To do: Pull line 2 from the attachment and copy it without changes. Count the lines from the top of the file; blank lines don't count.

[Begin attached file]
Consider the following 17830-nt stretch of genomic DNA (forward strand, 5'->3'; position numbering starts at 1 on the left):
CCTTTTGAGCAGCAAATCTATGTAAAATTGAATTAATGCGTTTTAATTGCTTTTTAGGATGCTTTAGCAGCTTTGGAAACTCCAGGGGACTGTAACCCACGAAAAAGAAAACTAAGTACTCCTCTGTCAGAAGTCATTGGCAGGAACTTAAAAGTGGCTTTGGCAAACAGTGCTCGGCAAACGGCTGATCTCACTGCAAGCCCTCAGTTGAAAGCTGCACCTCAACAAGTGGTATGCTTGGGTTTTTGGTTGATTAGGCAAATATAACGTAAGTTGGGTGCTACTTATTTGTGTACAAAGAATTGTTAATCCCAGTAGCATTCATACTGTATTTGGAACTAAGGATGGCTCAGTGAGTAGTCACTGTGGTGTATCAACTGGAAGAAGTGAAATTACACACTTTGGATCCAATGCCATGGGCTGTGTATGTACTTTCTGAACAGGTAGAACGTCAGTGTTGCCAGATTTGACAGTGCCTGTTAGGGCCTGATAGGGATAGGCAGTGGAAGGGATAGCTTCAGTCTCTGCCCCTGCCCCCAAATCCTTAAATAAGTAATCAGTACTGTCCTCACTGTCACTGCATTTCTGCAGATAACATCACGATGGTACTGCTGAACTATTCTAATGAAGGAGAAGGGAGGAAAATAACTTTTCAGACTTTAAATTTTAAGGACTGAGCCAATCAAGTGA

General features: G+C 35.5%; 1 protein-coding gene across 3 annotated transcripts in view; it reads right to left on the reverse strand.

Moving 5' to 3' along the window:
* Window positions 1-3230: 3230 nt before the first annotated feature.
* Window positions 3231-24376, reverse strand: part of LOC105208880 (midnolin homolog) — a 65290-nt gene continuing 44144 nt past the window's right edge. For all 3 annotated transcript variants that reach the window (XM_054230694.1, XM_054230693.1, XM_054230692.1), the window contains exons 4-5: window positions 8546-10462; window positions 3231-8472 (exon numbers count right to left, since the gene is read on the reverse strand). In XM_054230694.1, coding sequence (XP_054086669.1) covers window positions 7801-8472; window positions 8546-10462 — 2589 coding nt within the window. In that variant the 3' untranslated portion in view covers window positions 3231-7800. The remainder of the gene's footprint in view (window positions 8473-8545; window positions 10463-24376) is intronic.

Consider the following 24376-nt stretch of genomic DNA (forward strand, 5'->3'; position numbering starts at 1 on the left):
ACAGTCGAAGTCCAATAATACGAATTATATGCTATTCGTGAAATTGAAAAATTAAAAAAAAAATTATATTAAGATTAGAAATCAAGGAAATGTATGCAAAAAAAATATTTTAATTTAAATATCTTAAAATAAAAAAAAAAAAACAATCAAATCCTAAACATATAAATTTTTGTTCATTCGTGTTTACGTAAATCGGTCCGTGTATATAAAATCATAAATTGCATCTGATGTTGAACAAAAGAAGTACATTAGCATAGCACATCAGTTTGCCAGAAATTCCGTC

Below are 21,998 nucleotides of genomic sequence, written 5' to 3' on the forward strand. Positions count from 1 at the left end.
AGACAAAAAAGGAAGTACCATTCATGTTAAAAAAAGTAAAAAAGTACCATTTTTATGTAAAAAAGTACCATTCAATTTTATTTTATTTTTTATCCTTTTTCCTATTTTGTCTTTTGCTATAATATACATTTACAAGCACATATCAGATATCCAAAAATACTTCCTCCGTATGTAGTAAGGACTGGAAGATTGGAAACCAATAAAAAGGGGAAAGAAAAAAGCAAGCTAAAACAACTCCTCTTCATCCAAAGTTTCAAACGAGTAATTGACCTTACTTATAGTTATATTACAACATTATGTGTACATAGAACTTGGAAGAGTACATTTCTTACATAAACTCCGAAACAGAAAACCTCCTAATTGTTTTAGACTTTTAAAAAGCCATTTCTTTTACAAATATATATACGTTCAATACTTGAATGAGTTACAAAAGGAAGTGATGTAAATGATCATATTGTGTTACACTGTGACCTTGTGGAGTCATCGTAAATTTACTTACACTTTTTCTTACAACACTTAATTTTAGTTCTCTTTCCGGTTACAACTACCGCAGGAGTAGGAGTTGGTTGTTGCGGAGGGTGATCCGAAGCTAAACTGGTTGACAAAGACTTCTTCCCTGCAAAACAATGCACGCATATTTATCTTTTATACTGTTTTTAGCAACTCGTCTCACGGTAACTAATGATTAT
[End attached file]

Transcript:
CCTTTTGAGCAGCAAATCTATGTAAAATTGAATTAATGCGTTTTAATTGCTTTTTAGGATGCTTTAGCAGCTTTGGAAACTCCAGGGGACTGTAACCCACGAAAAAGAAAACTAAGTACTCCTCTGTCAGAAGTCATTGGCAGGAACTTAAAAGTGGCTTTGGCAAACAGTGCTCGGCAAACGGCTGATCTCACTGCAAGCCCTCAGTTGAAAGCTGCACCTCAACAAGTGGTATGCTTGGGTTTTTGGTTGATTAGGCAAATATAACGTAAGTTGGGTGCTACTTATTTGTGTACAAAGAATTGTTAATCCCAGTAGCATTCATACTGTATTTGGAACTAAGGATGGCTCAGTGAGTAGTCACTGTGGTGTATCAACTGGAAGAAGTGAAATTACACACTTTGGATCCAATGCCATGGGCTGTGTATGTACTTTCTGAACAGGTAGAACGTCAGTGTTGCCAGATTTGACAGTGCCTGTTAGGGCCTGATAGGGATAGGCAGTGGAAGGGATAGCTTCAGTCTCTGCCCCTGCCCCCAAATCCTTAAATAAGTAATCAGTACTGTCCTCACTGTCACTGCATTTCTGCAGATAACATCACGATGGTACTGCTGAACTATTCTAATGAAGGAGAAGGGAGGAAAATAACTTTTCAGACTTTAAATTTTAAGGACTGAGCCAATCAAGTGA